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What is Diabetes Mellitus by Norma Martin

By at July 24, 2014 | 7:38 am | Print

Diabetes Mellitus is one of the most common diseases affecting millions of Americans today.  Within my own family circle three family members suffer from this disease.  My mother and mother-n-law have type II diabetes, my young nephew was recently diagnosed with type I diabetes.  The worst thing is watching them attempt to live normal lives while constantly monitoring or medicating themselves.  Unfortunately, my mother and mother-n-law might have been able to prevent their disease, but my young nephew did not.  Diabetes takes a toll on the body and mind of each and everyone it affects.

Diabetes is diagnosed as either type I or type II, the later being the most common.  In type I a person’s immune system destroys cells (in the pancreas) that make the insulin needed for digestion and energy.   Without insulin glucose can not enter cells and used as the much needed energy.  It is unknown why the immune system sets out to destroy the cells.  Once the cells are destroyed the pancreas is no longer capable of releasing the needed insulin.  The body begins to suffer the effects of the needed insulin.  The symptoms experienced can be dehydration, weight loss, and diabetic ketoacidosis.  Over time of continued lack of insulin being produced, it may cause damage to major organs in the body.  A person with type I diabetes such as my nephew has to monitor their blood sugar levels and self inject prescribed medication (insulin).  This insulin injection replaces the insulin that the pancreas no longer produces.  The person will have to monitor and self medicate often.  My nephew carries a little medicine bag, which contains everything needed in order to control his blood sugar levels.  He can not go anywhere without his bag, he has to have it at all times.  His parents are on constant vigilance, making sure he receives his much needed medication.  He is currently giving himself the insulin injections in the stomach region and also often pricks his fingers to check glucose levels.   Type I diabetes onset is usually before 15 years of age.  Unfortunately, this disease is not something that could be prevented.

In type II diabetes, the person’s pancreas is capable of making the insulin but it may not produce enough or something in the body is unable to use the insulin as intended.  And as with type I insulin (glucose) is needed for digestion and energy.  Glucose is unable to enter and be used as noted above.  Increasing glucose levels cause disruption in the body.  Similarly, high levels can lead to damage of major organs such as kidneys and heart.  Unlike type I diabetes, type II diabetes is a preventable disease.  People at highest risk for this disease are people who do not exercise are overweight or obese have a familial predisposition, have high blood pressure and are over the age of 45.  My mother and mother-n-law fit every single risk after mentioned.  They could have prevented the onset of their disease by changing some parts of their lifestyle.  In fact, both my mother and mother-n-law were overweight and/or obese and did no type of exercise at all.  As for familial predisposition, my mother’s father died of complications suffered from his type II diabetes.  Changing parts of one’s lifestyle such as exercising and maintaining a normal weight can help deter the onset of this type of diabetes.   This fact encourages me to do what I have to prevent this disease.  As with type I, blood sugar levels have to be monitored and medication via injection or pill form may be required.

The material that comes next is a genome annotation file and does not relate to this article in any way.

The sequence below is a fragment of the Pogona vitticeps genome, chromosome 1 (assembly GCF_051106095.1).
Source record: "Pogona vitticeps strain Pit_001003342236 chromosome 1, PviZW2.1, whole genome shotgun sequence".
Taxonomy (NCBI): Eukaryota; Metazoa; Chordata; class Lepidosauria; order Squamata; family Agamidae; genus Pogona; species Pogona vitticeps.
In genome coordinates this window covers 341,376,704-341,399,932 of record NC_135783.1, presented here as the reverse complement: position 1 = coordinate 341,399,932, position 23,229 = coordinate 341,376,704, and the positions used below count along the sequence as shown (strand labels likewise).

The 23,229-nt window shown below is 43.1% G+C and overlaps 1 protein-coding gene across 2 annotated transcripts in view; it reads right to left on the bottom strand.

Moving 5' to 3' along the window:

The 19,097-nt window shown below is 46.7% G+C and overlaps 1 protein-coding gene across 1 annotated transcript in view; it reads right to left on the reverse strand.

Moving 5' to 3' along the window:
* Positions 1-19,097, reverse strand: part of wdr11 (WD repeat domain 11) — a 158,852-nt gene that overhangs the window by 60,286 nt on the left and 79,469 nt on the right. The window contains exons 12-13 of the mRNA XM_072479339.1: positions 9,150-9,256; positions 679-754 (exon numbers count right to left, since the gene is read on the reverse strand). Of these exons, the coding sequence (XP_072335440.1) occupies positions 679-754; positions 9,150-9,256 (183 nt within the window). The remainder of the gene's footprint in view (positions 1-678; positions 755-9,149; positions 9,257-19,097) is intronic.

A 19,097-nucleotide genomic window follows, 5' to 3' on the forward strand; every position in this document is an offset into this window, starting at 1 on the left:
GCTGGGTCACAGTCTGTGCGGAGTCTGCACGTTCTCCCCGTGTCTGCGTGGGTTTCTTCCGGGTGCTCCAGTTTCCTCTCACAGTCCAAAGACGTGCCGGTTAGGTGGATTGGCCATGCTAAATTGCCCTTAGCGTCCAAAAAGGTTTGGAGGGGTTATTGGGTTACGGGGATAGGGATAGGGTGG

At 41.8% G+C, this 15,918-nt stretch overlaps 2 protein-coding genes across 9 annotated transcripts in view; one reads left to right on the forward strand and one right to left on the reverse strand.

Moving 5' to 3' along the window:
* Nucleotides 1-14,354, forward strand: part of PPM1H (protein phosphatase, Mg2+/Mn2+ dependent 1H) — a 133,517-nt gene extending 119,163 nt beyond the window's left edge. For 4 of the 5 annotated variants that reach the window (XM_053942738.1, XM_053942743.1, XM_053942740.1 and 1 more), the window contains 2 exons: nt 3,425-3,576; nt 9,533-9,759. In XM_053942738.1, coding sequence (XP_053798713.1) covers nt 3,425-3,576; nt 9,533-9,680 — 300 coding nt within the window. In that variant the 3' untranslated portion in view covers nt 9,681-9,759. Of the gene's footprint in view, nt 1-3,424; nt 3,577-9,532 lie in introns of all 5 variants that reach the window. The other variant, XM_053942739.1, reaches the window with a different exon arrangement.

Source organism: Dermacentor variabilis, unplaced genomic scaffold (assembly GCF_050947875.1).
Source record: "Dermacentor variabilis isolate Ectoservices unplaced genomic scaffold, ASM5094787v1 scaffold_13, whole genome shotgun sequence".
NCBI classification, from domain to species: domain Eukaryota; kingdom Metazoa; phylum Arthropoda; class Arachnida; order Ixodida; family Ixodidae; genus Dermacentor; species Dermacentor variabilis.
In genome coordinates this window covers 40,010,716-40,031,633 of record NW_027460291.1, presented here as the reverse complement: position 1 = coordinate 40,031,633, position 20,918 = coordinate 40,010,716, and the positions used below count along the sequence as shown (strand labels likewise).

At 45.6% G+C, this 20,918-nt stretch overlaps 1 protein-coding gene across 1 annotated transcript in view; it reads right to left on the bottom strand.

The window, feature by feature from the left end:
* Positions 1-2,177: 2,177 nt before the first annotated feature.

Diabetes Mellitus affects millions.  Unfortunately, type I diabetes is unpreventable.  Type II diabetes on the other hand is in fact preventable —by including exercise to our daily life and if overweight or obese by losing weight.  If this can prevent or delay the onset of type II diabetes millions of people should benefit.

 

References 

http://www.mayoclinic.org/diseases-conditions/diabetes/basics/definition/con-20033091

http://www.cdc.gov/diabetes/consumer/prevent.htm

http://search.nih.gov/search?utf8=%E2%9C%93&affiliate=nih&query=diabetes&commit.x=0&commit.y=0

http://www.healthfinder.gov/HealthTopics/Category/health-conditions-and-diseases/diabetes/take-steps-to-prevent-type-2-diabetes

http://www.webmd.com/diabetes/guide/type-1-diabetes

http://www.webmd.com/diabetes/guide/type-2-diabetes

 

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